Truth is a point of view, but authenticity can’t be faked.
One of the challenges that we have in New Zealand – like so many other places – is how government engages with people. The intentions are good: public servants are genuinely interested in creating policy and implementing processes that work well for people.
But here’s what’s holding people back: exactly what is engagement and how does it work? ‘Engagement’ is such a broad term and has such fuzzy edges that it’s easy to confuse it with ‘communications’ or ‘consulting’ or ‘marketing’. Or to assume that you’ve ‘engaged’ with the public because you published a Survey Monkey questionnaire.
Even if you ignore all the trends and best practice internationally, all you have to do is listen to the public to understand exactly how much people want to be involved in being an active part of their own governments. Earlier this year, I wrote a blog post [Thoughts from New Zealand: Does Open Source Lead to Open Society?] about my lesson in listening that covers this a bit more.
A little context
In New Zealand, central and local government conduct an estimated 1,500 to 3,000 stakeholder engagements every year. It’ll be no surprise that agencies use methods that fit their own needs and have limited reach to get to all the people who should be counted as stakeholders. And, like everywhere else these days, time is a major constraint for participation so engagement rates are low.
In a previous blog post [New Zealand: Greater than the Sum of its Parts], I told you that:
…as of June 2014, an estimated 4,162,209 of New Zealand’s 4.5 million people regularly use the internet. That’s 94.6% of the population. By comparison, the US number is 87.7%. And there are 5.7 million mobile phone connections in New Zealand, which is 125% of the population.
So if we can build a strong case for the public sector to use effective online engagement methods, there’s huge potential to improve the quality of government decisions, increase the participation levels in government and reduce the cost of engagement.
But right now, there isn’t an online consultation and engagement service available to government agencies. So agencies repeat processes, duplicate investment in tools and services, and lack capacity and capability in online engagement.
So, what did we do about this? Well, to start with you should know that it took us several years to build sufficient buy-in across the public sector before we got enough momentum, which we’ve done through engaging people in the concept of a Government Online Engagement Services (GOES). GOES aims to provide a single source all-of-government online service that helps agencies manage their engagement needs.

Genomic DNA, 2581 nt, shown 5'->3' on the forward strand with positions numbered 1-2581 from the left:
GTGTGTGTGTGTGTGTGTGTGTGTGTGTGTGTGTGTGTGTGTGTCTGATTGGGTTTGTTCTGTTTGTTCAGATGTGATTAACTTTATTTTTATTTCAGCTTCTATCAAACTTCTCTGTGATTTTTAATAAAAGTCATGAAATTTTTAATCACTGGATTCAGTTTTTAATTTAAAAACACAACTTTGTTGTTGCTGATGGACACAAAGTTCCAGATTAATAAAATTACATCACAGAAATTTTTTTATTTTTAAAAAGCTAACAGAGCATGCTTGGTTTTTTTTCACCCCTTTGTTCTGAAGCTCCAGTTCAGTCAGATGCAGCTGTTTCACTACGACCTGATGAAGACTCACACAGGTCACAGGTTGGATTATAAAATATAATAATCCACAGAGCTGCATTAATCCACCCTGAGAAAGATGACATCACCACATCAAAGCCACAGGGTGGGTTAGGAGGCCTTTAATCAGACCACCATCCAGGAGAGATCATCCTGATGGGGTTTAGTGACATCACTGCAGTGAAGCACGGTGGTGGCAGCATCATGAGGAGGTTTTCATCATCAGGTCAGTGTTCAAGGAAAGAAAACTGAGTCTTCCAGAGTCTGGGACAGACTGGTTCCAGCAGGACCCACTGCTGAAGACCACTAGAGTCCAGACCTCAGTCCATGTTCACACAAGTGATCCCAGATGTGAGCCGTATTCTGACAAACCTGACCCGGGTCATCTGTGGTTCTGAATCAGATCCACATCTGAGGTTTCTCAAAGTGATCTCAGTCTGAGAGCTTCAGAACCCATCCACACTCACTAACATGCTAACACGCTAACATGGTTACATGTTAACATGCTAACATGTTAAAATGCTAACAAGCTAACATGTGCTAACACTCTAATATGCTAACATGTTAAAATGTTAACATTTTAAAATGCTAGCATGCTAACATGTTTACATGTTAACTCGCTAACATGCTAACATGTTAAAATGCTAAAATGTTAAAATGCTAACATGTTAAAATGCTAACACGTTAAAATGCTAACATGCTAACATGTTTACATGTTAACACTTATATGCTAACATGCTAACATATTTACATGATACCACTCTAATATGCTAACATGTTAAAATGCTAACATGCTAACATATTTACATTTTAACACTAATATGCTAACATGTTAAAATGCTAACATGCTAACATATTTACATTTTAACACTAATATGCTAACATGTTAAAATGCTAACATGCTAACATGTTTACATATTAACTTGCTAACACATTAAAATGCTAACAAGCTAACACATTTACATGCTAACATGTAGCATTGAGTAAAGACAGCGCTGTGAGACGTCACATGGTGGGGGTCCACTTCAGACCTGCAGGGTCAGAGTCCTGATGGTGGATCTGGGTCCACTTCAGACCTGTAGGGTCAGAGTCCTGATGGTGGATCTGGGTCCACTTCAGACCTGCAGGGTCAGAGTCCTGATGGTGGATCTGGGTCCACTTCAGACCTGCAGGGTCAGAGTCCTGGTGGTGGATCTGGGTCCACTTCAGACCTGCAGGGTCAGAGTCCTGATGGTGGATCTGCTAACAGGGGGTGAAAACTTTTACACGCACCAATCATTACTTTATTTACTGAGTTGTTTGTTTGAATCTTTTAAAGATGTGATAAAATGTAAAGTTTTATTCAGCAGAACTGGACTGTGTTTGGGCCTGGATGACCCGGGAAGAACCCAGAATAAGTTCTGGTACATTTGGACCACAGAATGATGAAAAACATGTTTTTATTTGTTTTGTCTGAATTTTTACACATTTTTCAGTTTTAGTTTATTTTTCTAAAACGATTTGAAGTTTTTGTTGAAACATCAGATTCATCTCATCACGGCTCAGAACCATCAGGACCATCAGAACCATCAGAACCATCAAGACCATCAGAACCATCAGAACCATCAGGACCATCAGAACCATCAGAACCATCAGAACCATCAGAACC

Over the last few months, we’ve drafted Online Engagement Guidance. On 3 Sep, we published them as a beta so that people can tell us how well they’re working (or not as the case might be).
We built the guidance to meet two key needs:
- building the strategic framework for your organization
- giving people the practical tools to get started.
The reason to include guidance about both is that we figured you’ve either been thinking about what your agency needs in order to ‘do’ engagement well OR you’ve been tasked with driving an engagement project yourself. Ideally, you’d set up the perfect strategic environment before diving into actually engaging but that’s just not realistic.
One thing I’m really proud of is that we’ve incorporated a set of principles into the guidance that reflect the team’s approach to government ICT:
- Build trust through transparency and responsiveness
- Encourage collaboration
- Encourage openness and learning
- Set clear expectations
- Be inclusive and reflect diversity
- Make engagement standard practice
- Honour the Treaty of Waitangi / Te Tīrīti O Waitangi – This is very New Zealand specific: it’s a founding document that set out the relationship between Māori and the British Crown back in the 1800s.
- Plan and prepare carefully.
The Online Engagement Guidance that we published is a beta. It’s gotten a lot of attention in the first few weeks partly because we were fortunate to have some great guest speakers at our launch event. [As soon as we have the event video captioned, we’ll publish that too.] And we’re starting to get feedback on how we can improve it.
In the meantime, the next phase of the GOES will focus on piloting reusable online discussion forums over the next few months. We’re meeting with a few teams across the public sector to find a project that we can use to develop this in real life. Follow our work on the Web Toolkit to see how it all works out.